The war in Afghanistan is over. The Taliban know it, and Afghan President Hamid Karzai does, too. Pakistan knows. With their endorsement of talks
with the Taliban, even President Obama and his generals have acknowledged it. Don’t expect any ticker-tape parades for returning soldiers, though. They’re not coming home anytime soon.
In case you were keeping score, everyone lost. The Taliban’s dream of a 12th-century theocracy has been washed away by a flood of cellphone networks, television and radio stations, computers, and a powerful class of “businessmen” who are happy to use the Taliban as protection but have no interest in their vision of the past as future.
Karzai and his cadre of corrupt cronies are losers, too. The smart ones will leave quickly and quietly with as much of their ill-gotten gains as possible. Those who hang around will eventually end up, well, hanging around—from trees, traffic signals, and makeshift gallows.
Pakistan is finally experiencing “creator’s remorse” for the Taliban, who, with their al-Qaeda allies, now pose a greater threat to Pakistan than to Afghanistan. Pakistan has things worth taking: nuclear weapons, an army and air force, and a semi-functioning infrastructure. The millions of angry, poor, and ignorant Pakistanis are tinder for the Taliban’s purifying fire. Pakistan loses, too.
The US and NATO lost. Shortly after we leave, Afghanistan will be the same unstable terrorist Petri dish that it was when we arrived. Our thousands of lives and hundreds of billions of dollars will have accomplished nothing, except to give Afghans another would-be conqueror to hate. It almost goes without saying that the Afghans lost. What’s left after you destroy rubble? While Afghanistan’s record of never having lost a war is well known, it is also true that it's never won one.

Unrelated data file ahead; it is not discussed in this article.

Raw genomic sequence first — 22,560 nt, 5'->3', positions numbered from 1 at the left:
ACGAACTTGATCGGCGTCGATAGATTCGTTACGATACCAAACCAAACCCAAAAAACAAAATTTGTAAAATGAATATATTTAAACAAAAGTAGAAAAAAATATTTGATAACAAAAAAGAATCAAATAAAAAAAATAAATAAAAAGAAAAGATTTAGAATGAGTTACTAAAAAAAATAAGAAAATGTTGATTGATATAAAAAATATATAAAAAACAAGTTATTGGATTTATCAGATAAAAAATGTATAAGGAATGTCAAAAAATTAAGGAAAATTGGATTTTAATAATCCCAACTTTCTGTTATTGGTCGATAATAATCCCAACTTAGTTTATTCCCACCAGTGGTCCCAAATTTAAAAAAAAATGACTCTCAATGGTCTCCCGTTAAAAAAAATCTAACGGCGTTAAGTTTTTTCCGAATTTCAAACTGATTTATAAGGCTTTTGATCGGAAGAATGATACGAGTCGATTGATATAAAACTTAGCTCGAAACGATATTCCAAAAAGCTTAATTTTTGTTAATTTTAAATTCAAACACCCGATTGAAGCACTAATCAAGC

So why continue to spend American lives and treasure if the war is over? Afghanistan offers a launch point for a military strike in Pakistan, when it falls to fundamentalists, or Iran, if it succeeds in developing nuclear weapons. The much-hyped summer offensives in Helmand and Kandahar Provinces, along with increasing drone attacks and special forces missions against Taliban “leaders,” have nothing to do with turning the tide in Afghanistan—they are simply on-the-job training for the coming wars in Pakistan and Iran.
It’s not hard to see why Obama and his neo-Kissingerian advisers are worried. Pakistan is one free and fair election (or military coup) away from being run by fundamentalists. Iran’s leader, Mahmoud Ahmadinejad, believes that the “hidden Imam,” a Messianic figure in Shia Islam, is due to return any day now and usher in Armageddon—and he behaves with the abandon of a man who knows the end of the world is near. The threats are real. Unfortunately, our response to them will make them more likely to occur, not less. Our military presence in Afghanistan is driving Pakistan further into the arms of the fundamentalists and turbo-charging Ahmadinejad’s delusions.
Meet the new war, same as the old war.
Stephen Spain spent five years in Afghanistan and Pakistan in the 1990s, working for the United Nations and Save the Children in Herat, Islamabad, Jalabad, Kandahar and Quetta.
In simpler times, our wars had clearly defined endings. WWII ended with a bang—two, really, in Hiroshima and Nagasaki. There were obvious winners and losers, too. The winners redrew world maps, while the losers tried to find creative uses for rubble. It doesn’t work that way anymore.